In that era, Jefferson County received “federal forest funds” from the U.S. government, which the county distributed for funding schools and roads throughout the county.

It was those funds that paid for the purchase of the property and construction of the school.

On Jan. 28, 1956, the Port Townsend Leader reported that the site had been approved as “excellent for the purpose” by the surveyor and three architects.

On Feb. 9, a report in the Leader indicated: “The Port Townsend district school board Monday night voted to proceed with the project of constructing a new 12-room building for grades one through six in the area west of Sheridan Avenue to serve children in the section of town west of San Juan … subject to approval by the voters. … Propositions to provide for the purchase of the site and to authorize the board to proceed with the building project will be on the school election ballot March 13.”

At the election, Proposition 1 for land acquisition passed with 1,206 yes votes to 129 no, and Proposition 2 for construction and equipping of the building passed with 1,200 yes votes to 116 no.

A preliminary sketch of the proposed building was published in the Leader in June, and an article Aug. 2 reported that the architect, Galen Bentley of Bellingham, and landscape architect and site planner, Wallace Ruff from the University of Oregon, were working on site planning.

Ruff’s work was provided by the University of Oregon free of charge as a public service.

Purchase of all eight blocks of land was delayed due to the reluctance of one property owner to sell four lots for the $100 per lot offered by the school district.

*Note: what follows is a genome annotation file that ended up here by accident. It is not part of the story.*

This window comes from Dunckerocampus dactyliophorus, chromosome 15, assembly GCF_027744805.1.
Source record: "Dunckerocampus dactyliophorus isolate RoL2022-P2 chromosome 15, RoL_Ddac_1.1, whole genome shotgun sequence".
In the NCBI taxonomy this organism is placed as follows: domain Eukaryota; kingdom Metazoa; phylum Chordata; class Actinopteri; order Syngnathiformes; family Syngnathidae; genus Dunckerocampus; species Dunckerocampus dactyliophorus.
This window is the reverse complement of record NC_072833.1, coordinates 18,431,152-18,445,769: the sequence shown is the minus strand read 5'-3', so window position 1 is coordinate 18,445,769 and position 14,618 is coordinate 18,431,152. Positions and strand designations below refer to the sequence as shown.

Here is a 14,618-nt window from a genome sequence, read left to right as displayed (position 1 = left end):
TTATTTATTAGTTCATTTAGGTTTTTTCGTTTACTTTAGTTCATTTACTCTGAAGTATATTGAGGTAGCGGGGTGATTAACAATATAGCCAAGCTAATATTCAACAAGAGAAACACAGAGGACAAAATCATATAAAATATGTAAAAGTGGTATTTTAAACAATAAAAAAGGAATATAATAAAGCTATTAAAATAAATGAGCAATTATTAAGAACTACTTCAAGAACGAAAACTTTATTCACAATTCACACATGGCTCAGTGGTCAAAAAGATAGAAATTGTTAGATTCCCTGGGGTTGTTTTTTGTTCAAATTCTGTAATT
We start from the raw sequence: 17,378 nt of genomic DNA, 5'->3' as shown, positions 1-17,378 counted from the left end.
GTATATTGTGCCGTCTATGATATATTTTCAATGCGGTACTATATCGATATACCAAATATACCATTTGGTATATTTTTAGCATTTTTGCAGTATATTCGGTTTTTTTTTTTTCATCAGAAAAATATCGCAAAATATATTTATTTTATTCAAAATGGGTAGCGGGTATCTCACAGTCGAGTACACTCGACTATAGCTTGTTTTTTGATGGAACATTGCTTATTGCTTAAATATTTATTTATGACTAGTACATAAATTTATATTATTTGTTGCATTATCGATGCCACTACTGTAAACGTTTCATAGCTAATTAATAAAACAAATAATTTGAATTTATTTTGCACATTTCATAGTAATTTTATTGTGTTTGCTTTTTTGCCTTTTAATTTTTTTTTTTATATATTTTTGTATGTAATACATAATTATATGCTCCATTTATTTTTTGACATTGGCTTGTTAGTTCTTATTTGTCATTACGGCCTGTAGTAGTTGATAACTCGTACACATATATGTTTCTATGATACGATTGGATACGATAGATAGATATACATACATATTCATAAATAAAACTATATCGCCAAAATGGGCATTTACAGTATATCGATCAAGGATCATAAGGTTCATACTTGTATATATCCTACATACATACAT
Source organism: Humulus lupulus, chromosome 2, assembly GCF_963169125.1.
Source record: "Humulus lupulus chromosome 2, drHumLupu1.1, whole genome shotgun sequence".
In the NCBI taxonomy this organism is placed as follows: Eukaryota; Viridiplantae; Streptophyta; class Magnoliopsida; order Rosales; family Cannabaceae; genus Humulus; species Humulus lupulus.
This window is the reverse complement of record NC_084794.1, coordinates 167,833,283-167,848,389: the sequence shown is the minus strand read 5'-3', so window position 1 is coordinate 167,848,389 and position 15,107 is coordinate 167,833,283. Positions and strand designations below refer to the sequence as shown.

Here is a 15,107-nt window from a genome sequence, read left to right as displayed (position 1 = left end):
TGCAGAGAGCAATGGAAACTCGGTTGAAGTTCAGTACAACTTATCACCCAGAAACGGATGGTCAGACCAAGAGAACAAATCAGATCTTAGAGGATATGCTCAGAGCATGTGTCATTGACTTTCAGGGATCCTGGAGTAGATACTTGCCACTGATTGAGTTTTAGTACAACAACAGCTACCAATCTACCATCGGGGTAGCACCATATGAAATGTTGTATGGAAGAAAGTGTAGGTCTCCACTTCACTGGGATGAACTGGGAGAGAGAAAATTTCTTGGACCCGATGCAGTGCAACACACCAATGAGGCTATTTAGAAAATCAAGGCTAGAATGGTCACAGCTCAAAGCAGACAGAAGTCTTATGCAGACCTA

A condemnation hearing was set for July 16, but the action was settled without a trial when the district offer of $500 for the four lots was accepted.

There was no problem obtaining the remainder of the eight blocks of mostly wooded land for the school site.

On Oct. 2, Noah Johnston of Quilcene was awarded the bid to clear and grade the land for a cost of $5,920.

It was estimated that six acres would need to be cleared and about 9,500 yards of earth would be excavated.

Bids for construction of the school were opened at the school board meeting Nov. 7, where $320,845 in contracts were awarded.

Eiford Construction Co. of Bellingham was the general contractor.

The mechanical contract for plumbing and heating systems was awarded to Caven of Port Angeles, and the electrical contract went to Lents of Bremerton.

It was indicated that additional landscaping, fencing and furnishing costs would bring the total to nearly the $400,000 that was budgeted for the project.

At that Nov. 2 meeting Stuart indicated that the building would be ready for occupancy by September 1957.